Matt: I agree that the lack of interaction is a missed opportunity. The Networks picks a pretty unusual theme, and portrays it well. It's great to see your line-up coming together, changing, bringing in viewers. And, again, the fact a lot of the cards are parodies help it come to life in your head because you can imagine the original shows and stars behind the cards. But - as far as I know - often, getting real-world TV made is a bit of a bidding war. Adding in some of that would have made for more head to head moments.
Having said that, interaction can take many forms. And here, it's possible to keep a close eye on other players and try to deny them what they need. For example, you might see someone has an ailing show in their 9pm line-up, and there's only one 9pm card available. These moments are common, and are powerful tension generators. Is someone going to grab that card, whether they need it or not, just for screwage? Each turn while it stays on the line ratchets up the crank.
Timing is everything in this game. Trying to plan stuff, pick it in the right order and do so in the minimum amount of actions so you can "pass" for the biggest bonus. And that means that, while it might lack in interaction, it certainly doesn't lack for excitement.
Andrew: It's true, keeping a keen eye on the other players' goings on can give you a real advantage, so there is a good reason to stay engaged. It's just that for a game with an accessible theme and friendly style, The Networks requires a surprising amount of mental bandwidth. This is especially true as the game progresses and you have to juggle more information and work out increasingly complex problems. Is it time to ditch my 10pm show, even if I'm about to get a spike in viewers? Should I stop trying to collect sitcoms and start diversifying my lineup? Why the hell did the person to my left sign that actor--do they see something I don't? Keeping abreast with everyone else's choices while maximizing your own can fizzle the brain.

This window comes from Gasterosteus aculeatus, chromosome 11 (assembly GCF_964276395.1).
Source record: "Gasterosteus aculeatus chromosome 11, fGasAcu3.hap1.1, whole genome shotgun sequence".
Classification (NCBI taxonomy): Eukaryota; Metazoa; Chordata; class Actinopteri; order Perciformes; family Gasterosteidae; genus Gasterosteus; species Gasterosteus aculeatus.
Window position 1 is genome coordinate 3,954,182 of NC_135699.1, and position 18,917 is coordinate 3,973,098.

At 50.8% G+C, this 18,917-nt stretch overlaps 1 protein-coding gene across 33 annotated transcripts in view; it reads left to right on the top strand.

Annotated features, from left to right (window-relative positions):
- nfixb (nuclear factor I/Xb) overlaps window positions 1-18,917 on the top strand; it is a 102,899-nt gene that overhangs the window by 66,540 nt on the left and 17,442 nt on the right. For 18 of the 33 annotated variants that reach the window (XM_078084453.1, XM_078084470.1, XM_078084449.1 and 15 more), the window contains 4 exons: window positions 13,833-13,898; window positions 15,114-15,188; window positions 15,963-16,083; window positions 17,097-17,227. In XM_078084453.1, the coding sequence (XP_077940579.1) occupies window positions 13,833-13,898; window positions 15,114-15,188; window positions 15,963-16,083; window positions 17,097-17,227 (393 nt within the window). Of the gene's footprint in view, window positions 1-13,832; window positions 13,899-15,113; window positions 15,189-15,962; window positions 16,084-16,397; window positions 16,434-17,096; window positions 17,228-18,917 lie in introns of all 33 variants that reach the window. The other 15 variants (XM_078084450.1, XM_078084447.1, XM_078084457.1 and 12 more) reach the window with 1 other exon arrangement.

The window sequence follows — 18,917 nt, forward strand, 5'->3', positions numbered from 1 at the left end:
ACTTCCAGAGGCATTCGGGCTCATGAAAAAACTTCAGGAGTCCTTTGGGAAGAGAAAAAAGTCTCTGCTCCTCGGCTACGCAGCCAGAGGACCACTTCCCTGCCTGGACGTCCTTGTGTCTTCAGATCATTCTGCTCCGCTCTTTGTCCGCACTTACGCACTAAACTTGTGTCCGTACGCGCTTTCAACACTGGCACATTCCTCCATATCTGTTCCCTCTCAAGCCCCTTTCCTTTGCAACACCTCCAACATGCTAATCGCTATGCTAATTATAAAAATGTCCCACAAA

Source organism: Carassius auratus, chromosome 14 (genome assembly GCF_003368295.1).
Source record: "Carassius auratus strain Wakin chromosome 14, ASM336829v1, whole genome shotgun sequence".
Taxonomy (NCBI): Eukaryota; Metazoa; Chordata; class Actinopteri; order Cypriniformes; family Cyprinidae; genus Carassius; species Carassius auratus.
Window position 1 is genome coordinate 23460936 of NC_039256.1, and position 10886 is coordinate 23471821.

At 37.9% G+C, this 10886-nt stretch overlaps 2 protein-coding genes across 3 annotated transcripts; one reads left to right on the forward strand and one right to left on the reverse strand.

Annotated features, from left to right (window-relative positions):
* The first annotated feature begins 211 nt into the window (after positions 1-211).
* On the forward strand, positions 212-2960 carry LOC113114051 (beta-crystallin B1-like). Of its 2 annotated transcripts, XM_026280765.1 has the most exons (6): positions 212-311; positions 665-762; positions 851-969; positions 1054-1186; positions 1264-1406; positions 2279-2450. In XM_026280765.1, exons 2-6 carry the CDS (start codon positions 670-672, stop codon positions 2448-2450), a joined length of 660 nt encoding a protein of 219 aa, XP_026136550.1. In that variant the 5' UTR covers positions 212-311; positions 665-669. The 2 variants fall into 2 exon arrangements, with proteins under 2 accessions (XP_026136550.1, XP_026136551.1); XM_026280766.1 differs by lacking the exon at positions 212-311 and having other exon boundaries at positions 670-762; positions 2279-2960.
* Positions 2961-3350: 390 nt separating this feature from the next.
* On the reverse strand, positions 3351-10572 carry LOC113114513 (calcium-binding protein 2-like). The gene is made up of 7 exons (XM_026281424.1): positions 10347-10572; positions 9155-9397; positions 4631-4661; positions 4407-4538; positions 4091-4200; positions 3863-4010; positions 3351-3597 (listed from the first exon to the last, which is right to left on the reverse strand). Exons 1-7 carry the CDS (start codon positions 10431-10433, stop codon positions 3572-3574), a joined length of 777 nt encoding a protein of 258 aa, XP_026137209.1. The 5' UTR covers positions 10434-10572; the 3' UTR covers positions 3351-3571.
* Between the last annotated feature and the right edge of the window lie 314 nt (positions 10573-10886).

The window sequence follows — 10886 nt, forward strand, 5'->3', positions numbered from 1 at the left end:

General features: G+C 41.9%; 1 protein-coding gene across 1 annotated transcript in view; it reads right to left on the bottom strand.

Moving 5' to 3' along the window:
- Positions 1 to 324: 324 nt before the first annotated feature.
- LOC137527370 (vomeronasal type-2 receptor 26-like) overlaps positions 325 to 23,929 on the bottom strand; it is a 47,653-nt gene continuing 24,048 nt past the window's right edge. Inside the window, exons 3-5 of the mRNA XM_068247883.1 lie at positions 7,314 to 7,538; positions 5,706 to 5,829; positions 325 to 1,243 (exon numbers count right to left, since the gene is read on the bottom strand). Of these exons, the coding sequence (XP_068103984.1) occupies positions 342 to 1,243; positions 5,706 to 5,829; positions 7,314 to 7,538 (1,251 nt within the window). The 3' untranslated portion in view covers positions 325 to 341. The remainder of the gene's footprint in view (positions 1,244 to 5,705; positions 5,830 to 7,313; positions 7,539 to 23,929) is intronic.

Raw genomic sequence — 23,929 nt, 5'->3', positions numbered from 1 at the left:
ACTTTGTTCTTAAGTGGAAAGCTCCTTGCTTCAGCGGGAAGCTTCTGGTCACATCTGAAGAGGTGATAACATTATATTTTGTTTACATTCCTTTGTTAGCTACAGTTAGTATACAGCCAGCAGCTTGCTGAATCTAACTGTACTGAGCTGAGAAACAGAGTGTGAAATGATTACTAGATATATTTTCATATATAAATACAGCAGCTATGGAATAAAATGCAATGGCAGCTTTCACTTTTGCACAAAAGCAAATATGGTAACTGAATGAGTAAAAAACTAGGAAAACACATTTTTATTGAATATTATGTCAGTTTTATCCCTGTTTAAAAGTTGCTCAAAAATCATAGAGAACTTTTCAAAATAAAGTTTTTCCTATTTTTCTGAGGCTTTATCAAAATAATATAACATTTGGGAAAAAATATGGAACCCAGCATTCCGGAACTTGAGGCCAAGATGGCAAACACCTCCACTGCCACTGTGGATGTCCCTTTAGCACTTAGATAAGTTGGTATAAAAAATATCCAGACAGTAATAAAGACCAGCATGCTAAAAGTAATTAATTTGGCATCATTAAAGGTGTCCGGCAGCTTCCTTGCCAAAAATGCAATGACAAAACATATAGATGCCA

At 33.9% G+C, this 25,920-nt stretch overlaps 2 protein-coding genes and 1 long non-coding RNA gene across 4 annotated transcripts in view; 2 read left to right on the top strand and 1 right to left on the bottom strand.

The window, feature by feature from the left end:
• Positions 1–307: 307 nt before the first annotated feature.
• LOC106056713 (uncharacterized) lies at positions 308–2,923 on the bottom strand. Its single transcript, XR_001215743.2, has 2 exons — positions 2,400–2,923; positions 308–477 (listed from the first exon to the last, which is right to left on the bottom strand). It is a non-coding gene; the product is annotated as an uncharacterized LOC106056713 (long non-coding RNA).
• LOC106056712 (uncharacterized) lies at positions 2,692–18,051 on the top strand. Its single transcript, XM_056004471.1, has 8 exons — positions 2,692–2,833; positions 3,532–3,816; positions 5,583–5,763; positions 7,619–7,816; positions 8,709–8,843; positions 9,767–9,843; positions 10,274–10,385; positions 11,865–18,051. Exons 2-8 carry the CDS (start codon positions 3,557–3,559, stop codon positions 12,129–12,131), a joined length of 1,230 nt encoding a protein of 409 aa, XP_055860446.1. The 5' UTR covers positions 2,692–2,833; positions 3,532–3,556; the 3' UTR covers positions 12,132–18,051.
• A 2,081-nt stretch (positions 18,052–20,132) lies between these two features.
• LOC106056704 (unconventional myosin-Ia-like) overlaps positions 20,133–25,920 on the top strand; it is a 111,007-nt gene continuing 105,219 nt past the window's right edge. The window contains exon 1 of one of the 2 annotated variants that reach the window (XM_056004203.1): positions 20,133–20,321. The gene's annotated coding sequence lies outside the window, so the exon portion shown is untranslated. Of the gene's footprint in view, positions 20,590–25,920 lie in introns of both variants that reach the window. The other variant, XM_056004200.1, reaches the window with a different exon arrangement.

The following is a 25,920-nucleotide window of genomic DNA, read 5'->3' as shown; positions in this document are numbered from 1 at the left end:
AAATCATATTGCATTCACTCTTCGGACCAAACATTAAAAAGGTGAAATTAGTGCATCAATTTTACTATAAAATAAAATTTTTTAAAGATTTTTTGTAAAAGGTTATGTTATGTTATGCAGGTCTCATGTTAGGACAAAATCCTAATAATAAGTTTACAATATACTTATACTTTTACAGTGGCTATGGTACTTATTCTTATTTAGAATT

It's all compelling stuff, though, and I stayed invested in my fledgling station (and its beautifully stupid action shows) to the end. Like you mention, I do wish the game leaned a bit more into the cutthroat elements I associate with the TV industry. An auction or bidding mechanic would have gone a long way toward moving the game from being more of a math-based puzzle to a people-based puzzle. As it is, the game is solid and fun, but it's the theme that really makes The Networks stand out from the other games on my shelf. I do wonder if it will hold the same appeal once the novelty of the cards wears off. I'm quite enjoying the game now, but I'm not sure how often I'll be bringing it to the table in the future.
Matt: You're right, but oddly that mathiness can help to extend its longevity in one important area: it solos well. Solitaire play isn't for everyone, but it's included in The Networks and it works pretty well. Although it's an optimisation puzzle, what keeps it ticking over is the threat of having shows, stars or other resources removed at random as you play. The goals it sets are difficult, and the uncertainty of what'll be available means you can never stick to a tried and tested approach to the puzzle. It's a lot more exciting to solo than most of these beat-your-best kind of point generation games.
The more I think about The Networks the more I feel it's more of an economic or resource management game. And it does well in that comparison, being both more engaging and entertaining than the dusty academia of its peers. They don't let you hire Bob Ross to appear in the Alien Baby Cult, with an ad break for Crazy Pete's Discount Plutonium. And if you want to count beans, there are few more fun ways to do it than that.